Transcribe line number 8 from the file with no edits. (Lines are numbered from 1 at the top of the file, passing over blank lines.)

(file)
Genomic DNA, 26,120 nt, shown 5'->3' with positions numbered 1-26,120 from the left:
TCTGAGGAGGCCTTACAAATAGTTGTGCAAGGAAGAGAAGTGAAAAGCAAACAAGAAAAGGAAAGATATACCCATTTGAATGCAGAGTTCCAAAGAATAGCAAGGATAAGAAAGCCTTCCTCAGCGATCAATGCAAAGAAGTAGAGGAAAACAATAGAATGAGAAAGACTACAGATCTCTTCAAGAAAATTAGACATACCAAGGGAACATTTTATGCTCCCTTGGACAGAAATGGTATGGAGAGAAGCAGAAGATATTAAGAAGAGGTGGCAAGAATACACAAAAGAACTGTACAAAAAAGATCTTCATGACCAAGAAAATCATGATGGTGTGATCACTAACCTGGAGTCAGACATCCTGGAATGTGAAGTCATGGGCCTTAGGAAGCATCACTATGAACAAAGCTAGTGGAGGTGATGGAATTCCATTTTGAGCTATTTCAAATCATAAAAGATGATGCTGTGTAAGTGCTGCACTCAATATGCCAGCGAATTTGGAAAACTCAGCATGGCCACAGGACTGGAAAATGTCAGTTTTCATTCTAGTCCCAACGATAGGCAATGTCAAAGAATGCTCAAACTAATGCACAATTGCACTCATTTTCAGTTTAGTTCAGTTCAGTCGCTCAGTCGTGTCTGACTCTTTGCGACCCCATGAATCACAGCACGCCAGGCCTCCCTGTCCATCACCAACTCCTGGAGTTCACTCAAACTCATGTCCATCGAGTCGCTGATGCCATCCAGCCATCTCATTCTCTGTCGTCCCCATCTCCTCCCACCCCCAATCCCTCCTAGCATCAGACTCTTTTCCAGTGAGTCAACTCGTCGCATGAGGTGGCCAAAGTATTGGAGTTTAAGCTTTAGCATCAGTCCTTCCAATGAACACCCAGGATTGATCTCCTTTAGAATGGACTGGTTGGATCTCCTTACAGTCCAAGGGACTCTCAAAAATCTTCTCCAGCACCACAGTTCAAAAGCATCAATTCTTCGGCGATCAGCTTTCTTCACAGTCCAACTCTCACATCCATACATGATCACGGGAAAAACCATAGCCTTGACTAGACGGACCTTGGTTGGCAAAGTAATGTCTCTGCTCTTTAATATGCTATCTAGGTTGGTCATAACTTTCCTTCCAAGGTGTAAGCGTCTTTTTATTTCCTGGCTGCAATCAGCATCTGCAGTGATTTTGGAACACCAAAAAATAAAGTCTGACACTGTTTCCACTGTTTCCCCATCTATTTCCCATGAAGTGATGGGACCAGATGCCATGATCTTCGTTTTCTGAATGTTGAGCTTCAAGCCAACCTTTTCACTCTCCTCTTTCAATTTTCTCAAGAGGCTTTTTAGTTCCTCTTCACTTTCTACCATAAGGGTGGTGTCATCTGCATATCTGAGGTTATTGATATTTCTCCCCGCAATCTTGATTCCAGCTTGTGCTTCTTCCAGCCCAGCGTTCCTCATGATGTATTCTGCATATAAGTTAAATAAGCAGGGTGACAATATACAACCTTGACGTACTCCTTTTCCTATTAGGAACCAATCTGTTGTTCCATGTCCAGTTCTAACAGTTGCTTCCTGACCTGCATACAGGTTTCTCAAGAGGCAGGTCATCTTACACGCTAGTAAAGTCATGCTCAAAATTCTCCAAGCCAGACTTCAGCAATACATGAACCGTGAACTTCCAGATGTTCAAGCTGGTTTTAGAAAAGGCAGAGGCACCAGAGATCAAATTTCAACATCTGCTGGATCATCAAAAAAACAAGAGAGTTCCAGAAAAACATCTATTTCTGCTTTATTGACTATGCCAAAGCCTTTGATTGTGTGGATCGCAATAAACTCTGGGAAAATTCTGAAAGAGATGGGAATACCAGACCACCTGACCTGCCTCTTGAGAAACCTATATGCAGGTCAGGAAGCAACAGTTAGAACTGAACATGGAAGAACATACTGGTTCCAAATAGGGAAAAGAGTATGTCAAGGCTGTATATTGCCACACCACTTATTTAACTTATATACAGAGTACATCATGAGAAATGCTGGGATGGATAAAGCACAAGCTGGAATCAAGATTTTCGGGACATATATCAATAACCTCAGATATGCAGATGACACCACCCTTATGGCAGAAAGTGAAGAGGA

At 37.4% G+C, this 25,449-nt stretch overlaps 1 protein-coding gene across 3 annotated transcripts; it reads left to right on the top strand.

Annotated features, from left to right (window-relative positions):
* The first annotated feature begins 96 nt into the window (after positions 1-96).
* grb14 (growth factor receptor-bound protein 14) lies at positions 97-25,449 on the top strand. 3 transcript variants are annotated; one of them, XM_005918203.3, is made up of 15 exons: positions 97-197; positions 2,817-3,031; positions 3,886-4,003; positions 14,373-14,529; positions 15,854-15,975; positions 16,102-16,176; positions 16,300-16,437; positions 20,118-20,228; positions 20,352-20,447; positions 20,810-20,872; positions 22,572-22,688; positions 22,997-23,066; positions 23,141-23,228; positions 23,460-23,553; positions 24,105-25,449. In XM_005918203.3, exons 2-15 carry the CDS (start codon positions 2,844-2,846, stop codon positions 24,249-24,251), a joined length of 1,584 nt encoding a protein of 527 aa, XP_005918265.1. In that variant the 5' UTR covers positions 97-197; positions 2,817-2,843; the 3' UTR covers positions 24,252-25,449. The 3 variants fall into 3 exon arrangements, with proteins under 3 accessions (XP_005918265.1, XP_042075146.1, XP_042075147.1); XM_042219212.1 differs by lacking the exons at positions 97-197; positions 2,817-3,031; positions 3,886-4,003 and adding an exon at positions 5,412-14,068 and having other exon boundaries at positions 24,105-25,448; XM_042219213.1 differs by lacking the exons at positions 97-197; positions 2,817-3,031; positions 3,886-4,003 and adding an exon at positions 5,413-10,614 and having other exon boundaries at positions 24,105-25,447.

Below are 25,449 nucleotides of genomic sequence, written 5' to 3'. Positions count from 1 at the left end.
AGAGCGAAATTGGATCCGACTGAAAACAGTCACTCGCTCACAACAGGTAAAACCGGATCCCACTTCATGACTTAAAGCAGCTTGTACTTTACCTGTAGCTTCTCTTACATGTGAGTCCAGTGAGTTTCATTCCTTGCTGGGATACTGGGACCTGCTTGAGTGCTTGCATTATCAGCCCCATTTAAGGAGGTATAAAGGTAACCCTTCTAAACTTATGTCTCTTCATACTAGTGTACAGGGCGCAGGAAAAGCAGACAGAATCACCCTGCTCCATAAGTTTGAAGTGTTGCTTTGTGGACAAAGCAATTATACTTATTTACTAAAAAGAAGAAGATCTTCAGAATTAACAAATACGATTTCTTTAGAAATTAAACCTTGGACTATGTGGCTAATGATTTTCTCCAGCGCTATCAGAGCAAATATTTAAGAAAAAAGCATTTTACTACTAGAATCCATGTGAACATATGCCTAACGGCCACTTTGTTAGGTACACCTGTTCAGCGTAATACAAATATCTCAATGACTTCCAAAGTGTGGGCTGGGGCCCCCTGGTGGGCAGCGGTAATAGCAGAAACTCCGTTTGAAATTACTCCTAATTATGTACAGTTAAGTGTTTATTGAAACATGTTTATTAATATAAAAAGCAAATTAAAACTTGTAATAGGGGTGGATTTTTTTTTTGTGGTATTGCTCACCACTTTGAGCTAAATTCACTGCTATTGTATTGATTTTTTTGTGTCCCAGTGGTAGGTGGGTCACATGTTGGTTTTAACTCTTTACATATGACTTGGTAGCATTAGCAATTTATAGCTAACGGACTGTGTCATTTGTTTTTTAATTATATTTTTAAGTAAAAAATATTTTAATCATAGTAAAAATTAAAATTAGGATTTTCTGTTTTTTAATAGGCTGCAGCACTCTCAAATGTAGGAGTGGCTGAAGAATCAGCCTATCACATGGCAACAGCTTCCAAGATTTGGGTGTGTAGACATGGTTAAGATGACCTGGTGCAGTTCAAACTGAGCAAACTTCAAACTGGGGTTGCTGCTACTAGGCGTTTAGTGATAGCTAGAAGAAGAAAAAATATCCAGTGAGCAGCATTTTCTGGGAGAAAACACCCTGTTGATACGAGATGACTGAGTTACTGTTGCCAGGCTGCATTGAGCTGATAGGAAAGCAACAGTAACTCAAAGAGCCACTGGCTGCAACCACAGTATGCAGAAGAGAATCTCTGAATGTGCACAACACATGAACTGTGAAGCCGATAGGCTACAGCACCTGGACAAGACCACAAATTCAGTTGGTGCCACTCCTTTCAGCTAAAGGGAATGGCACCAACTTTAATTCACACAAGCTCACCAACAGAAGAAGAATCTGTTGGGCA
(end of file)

AGAGCGAAATTGGATCCGACTGAAAACAGTCACTCGCTCACAACAGGTAAAACCGGATCCCACTTCATGACTTAAAGCAGCTTGTACTTTACCTGTAGCTTCTCTTACATGTGAGTCCAGTGAGTTTCATTCCTTGCTGGGATACTGGGACCTGCTTGAGTGCTTGCATTATCAGCCCCATTTAAGGAGGTATAAAGGTAACCCTTCTAAACTTATGTCTCTTCATACTAGTGTACAGGGCGCAGGAAAAGCAGACAGAATCACCCTGCTCCATAAGTTTGAAGTGTTGCTTTGTGGACAAAGCAATTATACTTATTTACTAAAAAGAAGAAGATCTTCAGAATTAACAAATACGATTTCTTTAGAAATTAAACCTTGGACTATGTGGCTAATGATTTTCTCCAGCGCTATCAGAGCAAATATTTAAGAAAAAAGCATTTTACTACTAGAATCCATGTGAACATATGCCTAACGGCCACTTTGTTAGGTACACCTGTTCAGCGTAATACAAATATCTCAATGACTTCCAAAGTGTGGGCTGGGGCCCCCTGGTGGGCAGCGGTAATAGCAGAAACTCCGTTTGAAATTACTCCTAATTATGTACAGTTAAGTGTTTATTGAAACATGTTTATTAATATAAAAAGCAAATTAAAACTTGTAATAGGGGTGGATTTTTTTTTTGTGGTATTGCTCACCACTTTGAGCTAAATTCACTGCTATTGTATTGATTTTTTTGTGTCCCAGTGGTAGGTGGGTCACATGTTGGTTTTAACTCTTTACATATGACTTGGTAGCATTAGCAATTTATAGCTAACGGACTGTGTCATTTGTTTTTTAATTATATTTTTAAGTAAAAAATATTTTAATCATAGTAAAAATTAAAATTAGGATTTTCTGTTTTTTAATAGGCTGCAGCACTCTCAAATGTAGGAGTGGCTGAAGAATCAGCCTATCACATGGCAACAGCTTCCAAGATTTGGGTGTGTAGACATGGTTAAGATGACCTGGTGCAGTTCAAACTGAGCAAACTTCAAACTGGGGTTGCTGCTACTAGGCGTTTAGTGATAGCTAGAAGAAGAAAAAATATCCAGTGAGCAGCATTTTCTGGGAGAAAACACCCTGTTGATACGAGATGACTGAGTTACTGTTGCCAGGCTGCATTGAGCTGATAGGAAAGCAACAGTAACTCAAAGAGCCACTGGCTGCAACCACAGTATGCAGAAGAGAATCTCTGAATGTGCACAACACATGAACTGTGAAGCCGATAGGCTACAGCACCTGGACAAGACCACAAATTCAGTTGGTGCCACTCCTTTCAGCTAAAGGGAATGGCACCAACTTTAATTCACACAAGCTCACCAACAGAAGAAGAATCTGTTGGGCA